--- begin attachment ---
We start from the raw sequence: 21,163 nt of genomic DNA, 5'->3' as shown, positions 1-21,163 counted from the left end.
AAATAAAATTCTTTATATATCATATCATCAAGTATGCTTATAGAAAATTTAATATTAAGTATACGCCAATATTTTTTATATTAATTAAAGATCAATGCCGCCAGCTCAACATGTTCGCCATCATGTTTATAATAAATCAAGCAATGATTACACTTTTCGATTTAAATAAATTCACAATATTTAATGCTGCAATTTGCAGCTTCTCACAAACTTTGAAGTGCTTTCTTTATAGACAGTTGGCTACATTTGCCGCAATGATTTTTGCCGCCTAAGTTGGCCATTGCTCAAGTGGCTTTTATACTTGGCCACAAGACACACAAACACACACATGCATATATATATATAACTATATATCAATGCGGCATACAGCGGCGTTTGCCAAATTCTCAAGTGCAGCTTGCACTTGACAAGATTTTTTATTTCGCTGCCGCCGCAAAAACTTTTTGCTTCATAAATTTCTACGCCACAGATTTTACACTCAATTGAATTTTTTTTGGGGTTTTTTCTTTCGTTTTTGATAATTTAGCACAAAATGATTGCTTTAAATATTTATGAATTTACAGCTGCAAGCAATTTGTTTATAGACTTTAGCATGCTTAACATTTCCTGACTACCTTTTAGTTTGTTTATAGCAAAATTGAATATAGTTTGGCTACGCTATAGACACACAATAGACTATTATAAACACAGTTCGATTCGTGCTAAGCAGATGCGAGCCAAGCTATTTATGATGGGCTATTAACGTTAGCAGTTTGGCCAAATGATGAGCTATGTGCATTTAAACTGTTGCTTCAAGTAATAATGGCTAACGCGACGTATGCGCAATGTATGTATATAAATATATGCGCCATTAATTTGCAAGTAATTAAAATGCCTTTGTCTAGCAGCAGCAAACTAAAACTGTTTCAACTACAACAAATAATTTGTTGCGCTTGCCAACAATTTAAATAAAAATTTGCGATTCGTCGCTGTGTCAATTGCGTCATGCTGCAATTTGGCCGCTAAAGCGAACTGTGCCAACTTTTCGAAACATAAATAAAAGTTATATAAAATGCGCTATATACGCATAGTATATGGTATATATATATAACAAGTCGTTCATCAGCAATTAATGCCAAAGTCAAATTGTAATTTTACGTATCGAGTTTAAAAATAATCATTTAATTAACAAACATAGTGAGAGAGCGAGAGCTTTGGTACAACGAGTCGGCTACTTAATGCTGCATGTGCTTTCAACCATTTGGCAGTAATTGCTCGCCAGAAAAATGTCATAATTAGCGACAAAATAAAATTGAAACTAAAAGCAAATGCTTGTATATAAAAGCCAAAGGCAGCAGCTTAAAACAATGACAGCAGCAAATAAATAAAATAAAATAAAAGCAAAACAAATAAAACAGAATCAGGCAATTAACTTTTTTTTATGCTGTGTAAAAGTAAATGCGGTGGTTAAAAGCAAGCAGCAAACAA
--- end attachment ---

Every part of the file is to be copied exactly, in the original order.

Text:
We start from the raw sequence: 21,163 nt of genomic DNA, 5'->3' as shown, positions 1-21,163 counted from the left end.
AAATAAAATTCTTTATATATCATATCATCAAGTATGCTTATAGAAAATTTAATATTAAGTATACGCCAATATTTTTTATATTAATTAAAGATCAATGCCGCCAGCTCAACATGTTCGCCATCATGTTTATAATAAATCAAGCAATGATTACACTTTTCGATTTAAATAAATTCACAATATTTAATGCTGCAATTTGCAGCTTCTCACAAACTTTGAAGTGCTTTCTTTATAGACAGTTGGCTACATTTGCCGCAATGATTTTTGCCGCCTAAGTTGGCCATTGCTCAAGTGGCTTTTATACTTGGCCACAAGACACACAAACACACACATGCATATATATATATAACTATATATCAATGCGGCATACAGCGGCGTTTGCCAAATTCTCAAGTGCAGCTTGCACTTGACAAGATTTTTTATTTCGCTGCCGCCGCAAAAACTTTTTGCTTCATAAATTTCTACGCCACAGATTTTACACTCAATTGAATTTTTTTTGGGGTTTTTTCTTTCGTTTTTGATAATTTAGCACAAAATGATTGCTTTAAATATTTATGAATTTACAGCTGCAAGCAATTTGTTTATAGACTTTAGCATGCTTAACATTTCCTGACTACCTTTTAGTTTGTTTATAGCAAAATTGAATATAGTTTGGCTACGCTATAGACACACAATAGACTATTATAAACACAGTTCGATTCGTGCTAAGCAGATGCGAGCCAAGCTATTTATGATGGGCTATTAACGTTAGCAGTTTGGCCAAATGATGAGCTATGTGCATTTAAACTGTTGCTTCAAGTAATAATGGCTAACGCGACGTATGCGCAATGTATGTATATAAATATATGCGCCATTAATTTGCAAGTAATTAAAATGCCTTTGTCTAGCAGCAGCAAACTAAAACTGTTTCAACTACAACAAATAATTTGTTGCGCTTGCCAACAATTTAAATAAAAATTTGCGATTCGTCGCTGTGTCAATTGCGTCATGCTGCAATTTGGCCGCTAAAGCGAACTGTGCCAACTTTTCGAAACATAAATAAAAGTTATATAAAATGCGCTATATACGCATAGTATATGGTATATATATATAACAAGTCGTTCATCAGCAATTAATGCCAAAGTCAAATTGTAATTTTACGTATCGAGTTTAAAAATAATCATTTAATTAACAAACATAGTGAGAGAGCGAGAGCTTTGGTACAACGAGTCGGCTACTTAATGCTGCATGTGCTTTCAACCATTTGGCAGTAATTGCTCGCCAGAAAAATGTCATAATTAGCGACAAAATAAAATTGAAACTAAAAGCAAATGCTTGTATATAAAAGCCAAAGGCAGCAGCTTAAAACAATGACAGCAGCAAATAAATAAAATAAAATAAAAGCAAAACAAATAAAACAGAATCAGGCAATTAACTTTTTTTTATGCTGTGTAAAAGTAAATGCGGTGGTTAAAAGCAAGCAGCAAACAA